Proposed Assessment: First, we cross-validate our assumption that directionalized A+N components are indeed projected as vectors in known directions by DNN design. For this, we exploit the MRI radial k-space sampling by repeatedly applying a known rotation θ, where this angulation also yields an θ rotation in the image domain by the Fourier Slice Theorem. Upon passage through DNN model, the output embeds invariant signal S, along with A+N in the presumed vector projections. These projections are next examined in the Fourier domain, where a-priori knowledge of the A+N projection streak directions are further exploited; in this case, the Radon transformation at fixed angles θ were performed on the MRI k-space magnitude was performed for subsequent quantification. Further characterization exploits the sinogram’s column shift properties, as further illustrated in the subsequent Results section (Figures 2-4).


Animated Figure 2 shows the pipeline for DNN-derived output. In this example, θ = [0, 4.5, 9.0, 13.5, … 180] were used. Of note, the DNN-designed A+N projection streaking is clearly observed with respect to the invariant signal S (Figure 3). Visual confirmation of this linearized streak representation peaks as shown here indeed validates our DNN model assumption in forming A+N projection vectors. Accordingly, these directional A+N streaks can be filtered against orthogonal streaks using S invariance; Animated Figure 4 shows the use of DISPEL filter [5] for high-frequency flicker removal.

Finally, animated Figure 5 shows an example of potential pitfall; we caution the use of domain-specific assumptions, such as conducting this assessment in the image domain. Instead of in the x-y space, we note the Fourier-domain magnitude representation of MRI k-space is in fact translation-invariant, and such domain-specific properties must therefore be considered in a careful manner.


We describe a method to systematically assess DNN-based reconstruction algorithms using known properties of embedded artifact and noise. This approach clarifies how the DNN coding step may be validated, such as demonstrating the A+N vector projection directionalization as shown in this work. The combined application and validation of such DNN designs based on Fourier properties will enable further verification/quantitation of presence and extent of such DNN-embedded artifacts.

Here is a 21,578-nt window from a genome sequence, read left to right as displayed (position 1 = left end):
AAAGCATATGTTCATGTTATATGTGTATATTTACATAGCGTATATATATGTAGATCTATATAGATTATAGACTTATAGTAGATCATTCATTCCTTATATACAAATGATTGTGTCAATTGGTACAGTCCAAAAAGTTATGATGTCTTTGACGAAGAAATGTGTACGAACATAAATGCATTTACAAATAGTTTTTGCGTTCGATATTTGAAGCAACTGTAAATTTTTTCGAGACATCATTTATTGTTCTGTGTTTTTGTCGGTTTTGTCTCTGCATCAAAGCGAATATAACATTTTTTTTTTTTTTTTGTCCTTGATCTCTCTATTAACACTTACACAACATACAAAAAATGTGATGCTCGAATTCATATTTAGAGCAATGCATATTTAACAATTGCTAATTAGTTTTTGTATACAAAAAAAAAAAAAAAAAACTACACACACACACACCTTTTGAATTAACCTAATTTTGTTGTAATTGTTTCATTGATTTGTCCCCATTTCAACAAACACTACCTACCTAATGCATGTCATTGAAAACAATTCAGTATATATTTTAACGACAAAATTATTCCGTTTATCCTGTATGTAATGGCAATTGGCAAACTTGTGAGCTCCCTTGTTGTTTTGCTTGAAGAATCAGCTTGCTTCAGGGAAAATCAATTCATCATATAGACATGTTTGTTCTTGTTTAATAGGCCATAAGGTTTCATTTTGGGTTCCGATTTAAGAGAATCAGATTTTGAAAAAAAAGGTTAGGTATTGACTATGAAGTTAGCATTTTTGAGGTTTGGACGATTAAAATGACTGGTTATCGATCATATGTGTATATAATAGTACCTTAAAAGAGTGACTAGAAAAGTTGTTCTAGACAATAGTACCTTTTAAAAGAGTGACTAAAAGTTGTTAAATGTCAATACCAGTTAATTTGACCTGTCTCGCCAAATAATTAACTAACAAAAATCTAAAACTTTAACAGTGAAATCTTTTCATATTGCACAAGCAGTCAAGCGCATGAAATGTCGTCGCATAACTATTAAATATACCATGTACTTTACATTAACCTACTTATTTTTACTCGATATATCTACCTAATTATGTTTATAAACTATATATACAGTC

The initial two listed authors contributed equally for this work.


1. Yoon J. et al. NeuroImage (2018) Oct; 179:199-206.

2. Ul Hassan Dar S. et al. Proc. ISMRM (2018).

3. Marandi M. et al. Proc. ISMRM (2018).

4. Suzuki et al. SCMR 2019. In Press.

5. Kawaji K. et al. Med Phys. (2017) Jul; 44(7):3450-3463.

6. Kim KW, Eur Radiol. (2013) May; 23(5):1352-60


Figure 1. Schematics of A+N vector projection through use of custom-coded DNN. In this case, the Signal + Artifact + Noise-based Neural Net (SAN3) is shown. This approach overcomes streaking embedded in the original training data.

Animated Figure 2. Proposed post-processing cascade for A+N directionalized DNN outputs. Of note is the Radon transform representation that shows the rotation-adapted background (i.e. S is invariant) while the streak contributions are linearized, and is shown to move from left to right (starting at central column at 0 degrees) in a cyclic manner.

Figure 3. Streaking component isolation in Sinogram representation. The signal S remains invariant, while rotation-specific streaking is exhibited in the assigned sinogram position (in red). These moving contributions are visually discernible and evident in the Figure 2 assessment.

Animated Figure 4. Orthogonal Streak Removal step from two sets of A+N projections, and resultant image output.

Animated Figure 5. Example of potential pitfall. Tailored processing cascade may potentially introduce error if not carefully examined. This image-domain processing due to quantization may yield errors, but can be fully addressed in Fourier space by exploiting image-domain translation invariance of the k-space magnitude.

Proc. Intl. Soc. Mag. Reson. Med. 27 (2019)